Brandon cocked his head to the side. “What does that mean?”

         Theo was trembling. He picked up a charred piece of potato as a distraction, turning it over in his hand. “Know Noah’s ark? You know that story? You read the Bible? Two of each kind, all on a boat. How did they get on there? That’s this kind of place. Two of each kind. Only so much room.”

         The air was slowly seeping out of the room. Jake’s stomach churned. It was getting late.

         “Maybe,” Jake offered, “we should go to bed.”

         “Thanks for the dinner,” Brandon said. They both got up as quietly as possible. Theo said nothing. Didn’t look at them. Barely breathed. They shuffled back to the foyer, casting glances back at the little kitchen. “What,” Brandon whispered, “was that?”

         “That was Montana.” Jake rubbed his belly. “I feel weird.”

         “I can’t believe you ate that shit.”

         They wanted to bed down, settle in, get some rest, but the state of the room was still an issue. Jake decided to collect all the bedding, bundling it in his arms, and disappeared down the hall. “Are you asking for clean stuff?” Brandon said, because he wasn’t sure where Manny or Theo were supposed to get anything nicer. Surely this was the nicest stuff they had. Jake didn’t come back for a while. After ten minutes, Brandon wandered after him, down the hallway, with its creaks and snaps and moans, the house protesting its inhabitants like a host and a parasite. It was too dark to see clearly. Brandon used his phone as a flashlight. He could hear the sounds of something churning, like somebody was running a faucet and mixing something up with it, like a kid in a bathtub. Voices. “There’s the softener,” said someone. “Y’all got softener?” answered the other.

         Brandon opened the nearest door, what he thought was a closet, but found a laundry room, where Jake was quickly stuffing the bedding into an industrial washer under Theo’s watchful eye. Brandon didn’t know what to say.

         “Are you doing laundry?”

         “Theo needed some help,” Jake said. “Figured it wouldn’t hurt to help.” He locked the lid and left Theo in the room, who was folding towels and looking off into the distance. Jake took Brandon’s face and gave him a kiss. “Everything okay?”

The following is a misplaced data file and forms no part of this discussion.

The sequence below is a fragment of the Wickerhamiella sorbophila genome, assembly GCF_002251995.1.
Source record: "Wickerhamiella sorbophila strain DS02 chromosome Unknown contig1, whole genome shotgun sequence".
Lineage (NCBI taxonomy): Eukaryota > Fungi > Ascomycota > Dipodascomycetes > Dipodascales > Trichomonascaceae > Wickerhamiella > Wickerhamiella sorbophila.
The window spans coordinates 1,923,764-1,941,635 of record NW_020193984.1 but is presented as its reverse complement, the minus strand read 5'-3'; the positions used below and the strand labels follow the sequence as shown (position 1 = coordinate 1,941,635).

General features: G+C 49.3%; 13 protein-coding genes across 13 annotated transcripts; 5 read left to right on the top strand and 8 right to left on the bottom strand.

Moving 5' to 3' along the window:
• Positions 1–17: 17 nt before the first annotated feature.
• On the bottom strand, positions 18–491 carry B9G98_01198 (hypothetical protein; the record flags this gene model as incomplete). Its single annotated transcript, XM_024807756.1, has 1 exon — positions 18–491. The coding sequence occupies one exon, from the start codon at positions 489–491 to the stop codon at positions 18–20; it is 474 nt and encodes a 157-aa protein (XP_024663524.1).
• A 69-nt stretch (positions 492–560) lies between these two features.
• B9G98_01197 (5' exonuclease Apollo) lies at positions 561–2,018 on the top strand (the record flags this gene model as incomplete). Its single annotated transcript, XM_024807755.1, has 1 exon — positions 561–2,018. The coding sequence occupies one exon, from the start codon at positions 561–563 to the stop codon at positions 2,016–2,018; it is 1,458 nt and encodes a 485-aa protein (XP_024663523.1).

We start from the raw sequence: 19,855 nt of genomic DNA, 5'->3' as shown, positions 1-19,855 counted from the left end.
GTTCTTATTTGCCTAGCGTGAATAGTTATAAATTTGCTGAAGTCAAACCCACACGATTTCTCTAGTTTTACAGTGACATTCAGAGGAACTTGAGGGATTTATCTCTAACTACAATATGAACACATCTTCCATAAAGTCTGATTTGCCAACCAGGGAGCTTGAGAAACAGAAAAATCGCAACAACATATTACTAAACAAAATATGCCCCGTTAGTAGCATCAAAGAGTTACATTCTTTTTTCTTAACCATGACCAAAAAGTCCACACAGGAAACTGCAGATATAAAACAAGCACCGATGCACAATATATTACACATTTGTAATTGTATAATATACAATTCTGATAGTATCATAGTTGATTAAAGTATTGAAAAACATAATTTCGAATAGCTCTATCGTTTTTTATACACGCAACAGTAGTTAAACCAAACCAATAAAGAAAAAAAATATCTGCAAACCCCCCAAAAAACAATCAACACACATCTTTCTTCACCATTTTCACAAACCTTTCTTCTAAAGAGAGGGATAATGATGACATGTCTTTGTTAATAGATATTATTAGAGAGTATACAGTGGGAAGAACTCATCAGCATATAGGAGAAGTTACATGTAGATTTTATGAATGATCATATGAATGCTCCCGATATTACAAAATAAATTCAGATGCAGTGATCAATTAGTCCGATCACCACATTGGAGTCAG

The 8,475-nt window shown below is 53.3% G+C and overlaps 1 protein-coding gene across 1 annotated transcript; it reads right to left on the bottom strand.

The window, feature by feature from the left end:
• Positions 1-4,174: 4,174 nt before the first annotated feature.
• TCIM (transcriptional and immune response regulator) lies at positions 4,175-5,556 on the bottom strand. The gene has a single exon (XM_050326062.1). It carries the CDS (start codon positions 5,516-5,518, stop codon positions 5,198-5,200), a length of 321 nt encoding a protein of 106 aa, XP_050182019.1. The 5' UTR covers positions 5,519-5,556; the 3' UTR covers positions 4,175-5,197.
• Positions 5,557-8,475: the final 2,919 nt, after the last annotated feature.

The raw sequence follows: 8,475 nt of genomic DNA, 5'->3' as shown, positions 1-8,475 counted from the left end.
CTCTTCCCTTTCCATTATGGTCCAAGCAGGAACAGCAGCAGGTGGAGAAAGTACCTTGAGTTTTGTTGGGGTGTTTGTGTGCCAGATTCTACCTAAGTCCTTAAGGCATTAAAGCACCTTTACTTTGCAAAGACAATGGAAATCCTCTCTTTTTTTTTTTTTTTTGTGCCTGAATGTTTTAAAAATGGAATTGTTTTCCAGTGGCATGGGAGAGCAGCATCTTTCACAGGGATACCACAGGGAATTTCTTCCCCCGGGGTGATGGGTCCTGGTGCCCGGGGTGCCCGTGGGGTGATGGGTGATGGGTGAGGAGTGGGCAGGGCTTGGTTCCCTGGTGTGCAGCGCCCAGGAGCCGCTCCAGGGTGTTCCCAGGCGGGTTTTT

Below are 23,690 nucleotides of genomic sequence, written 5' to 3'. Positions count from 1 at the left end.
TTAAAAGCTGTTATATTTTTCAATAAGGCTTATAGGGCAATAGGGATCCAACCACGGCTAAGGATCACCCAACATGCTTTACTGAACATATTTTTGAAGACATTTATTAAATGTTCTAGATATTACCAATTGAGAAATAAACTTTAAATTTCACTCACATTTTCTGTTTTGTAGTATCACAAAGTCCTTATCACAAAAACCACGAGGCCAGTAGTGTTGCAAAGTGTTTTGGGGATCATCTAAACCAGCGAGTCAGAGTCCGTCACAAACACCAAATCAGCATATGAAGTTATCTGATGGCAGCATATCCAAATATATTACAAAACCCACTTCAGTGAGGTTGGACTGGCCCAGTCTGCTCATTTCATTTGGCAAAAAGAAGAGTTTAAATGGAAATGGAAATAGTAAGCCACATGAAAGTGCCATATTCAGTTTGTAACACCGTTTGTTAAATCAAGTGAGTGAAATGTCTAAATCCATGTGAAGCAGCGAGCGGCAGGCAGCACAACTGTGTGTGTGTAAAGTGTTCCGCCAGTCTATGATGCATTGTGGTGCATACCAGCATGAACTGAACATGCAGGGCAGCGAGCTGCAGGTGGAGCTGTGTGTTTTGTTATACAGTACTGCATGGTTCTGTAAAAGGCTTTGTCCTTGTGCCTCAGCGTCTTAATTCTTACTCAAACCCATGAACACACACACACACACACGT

“That’s kind of weird,” Brandon admitted. “Doing your own laundry like that.”

         “Well, you weren’t going to sleep in that, were you?”

         “No . . .”

         “I did you a favor.” Brandon stared, seeing if Jake would crack, if he was joking. He wasn’t.

         Once everything was washed and dried and fluffed and pulled onto the bed, they settled down together, their own little world, their reality separate and distinct but together at the same time, a bubble floating freely. They heard nothing outside. Saw no lights. The calm that only a place like this could bring.

         When Brandon awoke, Jake was gone. He heard commotion downstairs, like an argument, and quickly dressed and got his things together and found his glasses, and roamed out to the kitchen, the source of the argument, where Jake was busy frying a dozen eggs. Brandon stared in wonderment. “You’re making breakfast?”

         “Morning, babe.” Jake flashed a smile. Theo stood in the corner, eating a banana. The comfort with which Jake regarded Brandon, the recognition of their coupling, was something rare in California, let alone here. Brandon felt dizzy. He put a gentle hand on Jake’s back and asked if he was okay. “Why do you keep asking me that?”

         “This is the first time I’ve asked you that.”

         “I’m doing great. I love being here. This is what it’s all about. It’s so good to be out of the goddamn city. Pardon my language,” he said to his right, where Manny had just popped up.

         “How did y’all sleep?” Manny asked. Brandon prepared to answer cordially before Jake cut him off.

         “Best sleep of my life!” That couldn’t possibly be true. “I’ve never felt better!” Exaggeration, to be sure, making the host feel better, but Brandon still felt a pang of something unpleasant, remembering their many trips together and the big honeymoon they had planned. Again, though, he was making it about himself, so Brandon did a self-check, loosening his shoulders, taking a deep breath. Everything was fine. Different but fine.

         Breakfast passed in relative silence, punctuated by the sound of silverware clanking and mouths grinding. Brandon felt anxious again. It was late morning. They should get going. “Hey,” he said, once the last egg had been eaten. “You want to try your mom again?”

         Jake snapped his fingers. “Dammit. I forgot to charge my phone.”

         “Well, I have—”

         Theo belched loudly, interrupting. “Jay-cob.” He drew out the syllables. “You gotta help me with something upstairs.”

         “Jake,” Brandon interrupted, putting a hand on his arm. “Why don’t you use my phone?”

         Jake shrugged the hand away. “I’m being polite, Brandon. Let me help Theo first.” He pushed the dishes to the side and disappeared with Theo upstairs, leaving Brandon and Manny to stare blankly at each other.

 “Part of the package,” Manny said, “is helping out around the house. Mind washin’ these with me?”